The Hoboken City Council voted unanimously (9-0) to authorize acquiring the Union Dry Dock waterfront property for $11.6 million.
During the public portion of the meeting, resident after resident implored the council to vote for the ordinance, sponsored by Councilwomen Jen Giattino and Tiffanie Fisher that would allow the city to begin negotiations with the Union Dry Dock site owner New York Waterway to find another location for its ferry maintenance facility – or acquire the land outright through eminent domain.
Several council members also spoke passionately about the need to acquire the site to conclude a 35-year endeavor to make the entire Hoboken waterfront contiguous for public access.
Council President Ruben Ramos, before informing the clerk to to commence the vote, reminisced about growing up in Hoboken when public access to the waterfront was limited.
“Today you see smiling faces and families enjoying themselves along the waterfront because of the hard work of the past 35 years by elected officials and concerned citizens, an activity that was denied me when I was growing up,” said Ramos.
“I think it would be a dereliction of our duty if we didn’t finish the job that was started 35 years ago to make the waterfront contiguous.”
Fund for a Better Waterfront Executive Director Ron Hine, one of the many speakers who spoke before the council to say that there are different locations in Bayonne, and even Brooklyn and Staten Island for NY Waterway to construct a ferry maintenance facility.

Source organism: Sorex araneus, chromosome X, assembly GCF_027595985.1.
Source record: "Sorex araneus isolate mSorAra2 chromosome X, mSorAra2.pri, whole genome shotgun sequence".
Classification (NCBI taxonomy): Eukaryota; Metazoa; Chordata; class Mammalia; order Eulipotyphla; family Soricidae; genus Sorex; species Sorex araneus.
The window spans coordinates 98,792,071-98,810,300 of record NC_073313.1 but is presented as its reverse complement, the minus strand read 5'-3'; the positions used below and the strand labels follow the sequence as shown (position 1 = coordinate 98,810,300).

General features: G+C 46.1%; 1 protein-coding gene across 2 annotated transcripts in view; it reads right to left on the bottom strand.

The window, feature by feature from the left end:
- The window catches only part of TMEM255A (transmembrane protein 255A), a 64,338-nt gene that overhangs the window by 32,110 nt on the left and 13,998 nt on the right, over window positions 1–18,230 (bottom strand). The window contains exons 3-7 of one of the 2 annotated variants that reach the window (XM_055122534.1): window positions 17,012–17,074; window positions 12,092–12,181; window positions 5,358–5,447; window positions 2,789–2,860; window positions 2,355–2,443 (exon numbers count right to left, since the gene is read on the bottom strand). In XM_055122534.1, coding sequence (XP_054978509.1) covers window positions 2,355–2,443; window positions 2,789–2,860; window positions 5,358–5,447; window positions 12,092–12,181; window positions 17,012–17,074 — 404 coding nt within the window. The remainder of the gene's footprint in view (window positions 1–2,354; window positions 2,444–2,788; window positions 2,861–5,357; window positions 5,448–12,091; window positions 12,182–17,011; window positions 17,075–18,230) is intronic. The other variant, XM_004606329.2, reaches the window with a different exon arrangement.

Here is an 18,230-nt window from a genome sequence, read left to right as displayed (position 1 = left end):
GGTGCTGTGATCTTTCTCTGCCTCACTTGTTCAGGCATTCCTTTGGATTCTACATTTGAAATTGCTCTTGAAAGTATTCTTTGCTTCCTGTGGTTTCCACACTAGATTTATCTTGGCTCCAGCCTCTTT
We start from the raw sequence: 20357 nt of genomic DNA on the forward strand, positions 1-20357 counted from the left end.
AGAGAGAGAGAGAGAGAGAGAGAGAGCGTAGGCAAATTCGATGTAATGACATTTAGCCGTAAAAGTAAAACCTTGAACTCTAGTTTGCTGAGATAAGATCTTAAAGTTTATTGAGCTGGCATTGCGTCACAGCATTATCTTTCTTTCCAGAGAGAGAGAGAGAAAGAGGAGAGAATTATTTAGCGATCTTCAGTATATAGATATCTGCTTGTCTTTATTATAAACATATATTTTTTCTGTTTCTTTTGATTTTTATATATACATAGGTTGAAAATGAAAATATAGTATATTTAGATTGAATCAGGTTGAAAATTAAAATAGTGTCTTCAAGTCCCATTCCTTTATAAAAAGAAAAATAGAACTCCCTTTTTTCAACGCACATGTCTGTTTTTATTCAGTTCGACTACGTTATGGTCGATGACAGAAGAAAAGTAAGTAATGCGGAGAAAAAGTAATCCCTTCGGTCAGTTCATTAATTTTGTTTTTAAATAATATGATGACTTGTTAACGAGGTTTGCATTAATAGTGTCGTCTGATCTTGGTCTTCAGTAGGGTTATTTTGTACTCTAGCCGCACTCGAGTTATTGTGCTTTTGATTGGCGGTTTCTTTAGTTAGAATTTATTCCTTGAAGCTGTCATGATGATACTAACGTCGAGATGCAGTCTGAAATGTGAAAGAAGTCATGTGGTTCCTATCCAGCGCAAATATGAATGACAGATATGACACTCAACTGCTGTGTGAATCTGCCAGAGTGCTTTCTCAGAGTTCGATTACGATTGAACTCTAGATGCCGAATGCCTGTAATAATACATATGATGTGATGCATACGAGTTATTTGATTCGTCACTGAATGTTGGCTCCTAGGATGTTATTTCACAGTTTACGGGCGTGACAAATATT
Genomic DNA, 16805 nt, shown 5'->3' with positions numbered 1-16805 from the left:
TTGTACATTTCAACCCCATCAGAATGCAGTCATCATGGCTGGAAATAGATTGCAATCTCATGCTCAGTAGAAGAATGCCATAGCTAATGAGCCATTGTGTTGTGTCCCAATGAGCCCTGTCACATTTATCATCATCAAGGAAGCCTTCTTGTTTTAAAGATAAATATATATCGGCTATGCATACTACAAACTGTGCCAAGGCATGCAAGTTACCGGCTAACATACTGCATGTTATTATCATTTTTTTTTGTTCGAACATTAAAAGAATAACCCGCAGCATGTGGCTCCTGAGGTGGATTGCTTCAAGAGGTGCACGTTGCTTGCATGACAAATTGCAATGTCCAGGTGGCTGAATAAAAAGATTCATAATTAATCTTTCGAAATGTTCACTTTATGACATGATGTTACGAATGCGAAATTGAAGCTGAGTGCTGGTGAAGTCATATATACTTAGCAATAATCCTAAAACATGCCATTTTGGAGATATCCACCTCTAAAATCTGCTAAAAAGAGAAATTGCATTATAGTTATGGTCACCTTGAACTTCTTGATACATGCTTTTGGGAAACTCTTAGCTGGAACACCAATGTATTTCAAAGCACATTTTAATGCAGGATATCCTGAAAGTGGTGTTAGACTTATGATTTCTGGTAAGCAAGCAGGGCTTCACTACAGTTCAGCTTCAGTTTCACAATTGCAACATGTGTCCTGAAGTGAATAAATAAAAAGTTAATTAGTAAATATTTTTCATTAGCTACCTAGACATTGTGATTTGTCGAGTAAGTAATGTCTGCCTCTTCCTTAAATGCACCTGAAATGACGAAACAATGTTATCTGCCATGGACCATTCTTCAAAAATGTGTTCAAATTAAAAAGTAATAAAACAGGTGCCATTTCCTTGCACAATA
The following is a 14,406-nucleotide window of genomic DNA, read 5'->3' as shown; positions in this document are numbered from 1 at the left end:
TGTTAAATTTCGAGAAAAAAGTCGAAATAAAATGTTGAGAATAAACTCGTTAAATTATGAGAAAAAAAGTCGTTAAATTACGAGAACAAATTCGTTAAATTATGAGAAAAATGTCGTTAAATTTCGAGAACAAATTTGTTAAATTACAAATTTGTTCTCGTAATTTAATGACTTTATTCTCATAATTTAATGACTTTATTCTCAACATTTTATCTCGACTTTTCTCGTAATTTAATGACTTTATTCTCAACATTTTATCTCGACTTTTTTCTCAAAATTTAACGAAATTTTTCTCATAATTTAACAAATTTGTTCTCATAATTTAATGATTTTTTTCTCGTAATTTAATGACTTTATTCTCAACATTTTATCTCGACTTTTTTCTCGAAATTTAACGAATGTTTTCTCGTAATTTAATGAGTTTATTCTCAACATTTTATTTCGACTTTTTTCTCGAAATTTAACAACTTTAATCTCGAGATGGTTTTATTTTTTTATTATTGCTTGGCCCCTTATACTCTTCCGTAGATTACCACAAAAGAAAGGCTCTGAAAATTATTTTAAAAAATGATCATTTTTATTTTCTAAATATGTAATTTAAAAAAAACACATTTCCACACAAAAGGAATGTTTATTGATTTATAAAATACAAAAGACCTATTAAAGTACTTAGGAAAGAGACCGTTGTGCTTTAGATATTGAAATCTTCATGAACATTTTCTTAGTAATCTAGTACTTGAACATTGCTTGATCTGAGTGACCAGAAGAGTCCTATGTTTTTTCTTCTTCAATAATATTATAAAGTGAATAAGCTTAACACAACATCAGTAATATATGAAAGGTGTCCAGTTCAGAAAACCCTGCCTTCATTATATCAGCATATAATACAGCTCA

In an interview, we asked him if the preservation of open space at the Union Dry Dock site is more important than the transportation of many thousands of commuters daily.
“It’s not a choice of one or the other. NY Waterway can continue to operate as they have; there are different options for them to re-locate to different places with working waterfronts in Jersey City, Brooklyn and Staten Island,” said Hine.
“They can even refuel over the water. There’s a lot of options for them to relocate the activities that they’re proposing for this one site.”
But NY Waterway Chairman Armand Pohan implored the Council not to vote to take away the property from the company, reading a personal letter from NY Waterway’s owner Arthur Imperatore that the company will “fight to protect our right to operate a ferry maintenance facility on this property, which we purchased last year for $11.5 million.”
Pohan responded to Hine’s claim that the company can just as easily relocate its maintenance facility to another area.
“My response is that there is no other ferry service that puts its maintenance facility more than two miles from the heart of its operations,” said Pohan.
He noted that the council’s vote on Thursday may necessitate the intervention of leading New Jersey officials.
“If we can’t stay where we are, higher powers are going to have to intervene in this to assist us and the city of Hoboken to find another place for us to operate … if there is such a place,” Pohan said.